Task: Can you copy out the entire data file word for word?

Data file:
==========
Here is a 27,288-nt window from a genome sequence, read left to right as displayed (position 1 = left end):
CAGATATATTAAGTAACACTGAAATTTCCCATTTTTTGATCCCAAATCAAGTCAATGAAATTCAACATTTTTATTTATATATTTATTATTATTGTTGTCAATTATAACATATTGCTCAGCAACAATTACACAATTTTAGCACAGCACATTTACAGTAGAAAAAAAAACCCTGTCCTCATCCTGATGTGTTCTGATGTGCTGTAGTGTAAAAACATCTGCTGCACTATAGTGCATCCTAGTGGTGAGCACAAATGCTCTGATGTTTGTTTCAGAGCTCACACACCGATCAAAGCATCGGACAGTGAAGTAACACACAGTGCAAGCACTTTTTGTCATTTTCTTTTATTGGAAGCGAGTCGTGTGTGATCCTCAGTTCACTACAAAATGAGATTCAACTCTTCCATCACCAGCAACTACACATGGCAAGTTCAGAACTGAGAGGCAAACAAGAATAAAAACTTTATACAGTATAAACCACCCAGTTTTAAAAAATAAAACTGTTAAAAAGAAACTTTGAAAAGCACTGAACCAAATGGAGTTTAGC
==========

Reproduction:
Here is a 27,288-nt window from a genome sequence, read left to right as displayed (position 1 = left end):
CAGATATATTAAGTAACACTGAAATTTCCCATTTTTTGATCCCAAATCAAGTCAATGAAATTCAACATTTTTATTTATATATTTATTATTATTGTTGTCAATTATAACATATTGCTCAGCAACAATTACACAATTTTAGCACAGCACATTTACAGTAGAAAAAAAAACCCTGTCCTCATCCTGATGTGTTCTGATGTGCTGTAGTGTAAAAACATCTGCTGCACTATAGTGCATCCTAGTGGTGAGCACAAATGCTCTGATGTTTGTTTCAGAGCTCACACACCGATCAAAGCATCGGACAGTGAAGTAACACACAGTGCAAGCACTTTTTGTCATTTTCTTTTATTGGAAGCGAGTCGTGTGTGATCCTCAGTTCACTACAAAATGAGATTCAACTCTTCCATCACCAGCAACTACACATGGCAAGTTCAGAACTGAGAGGCAAACAAGAATAAAAACTTTATACAGTATAAACCACCCAGTTTTAAAAAATAAAACTGTTAAAAAGAAACTTTGAAAAGCACTGAACCAAATGGAGTTTAGC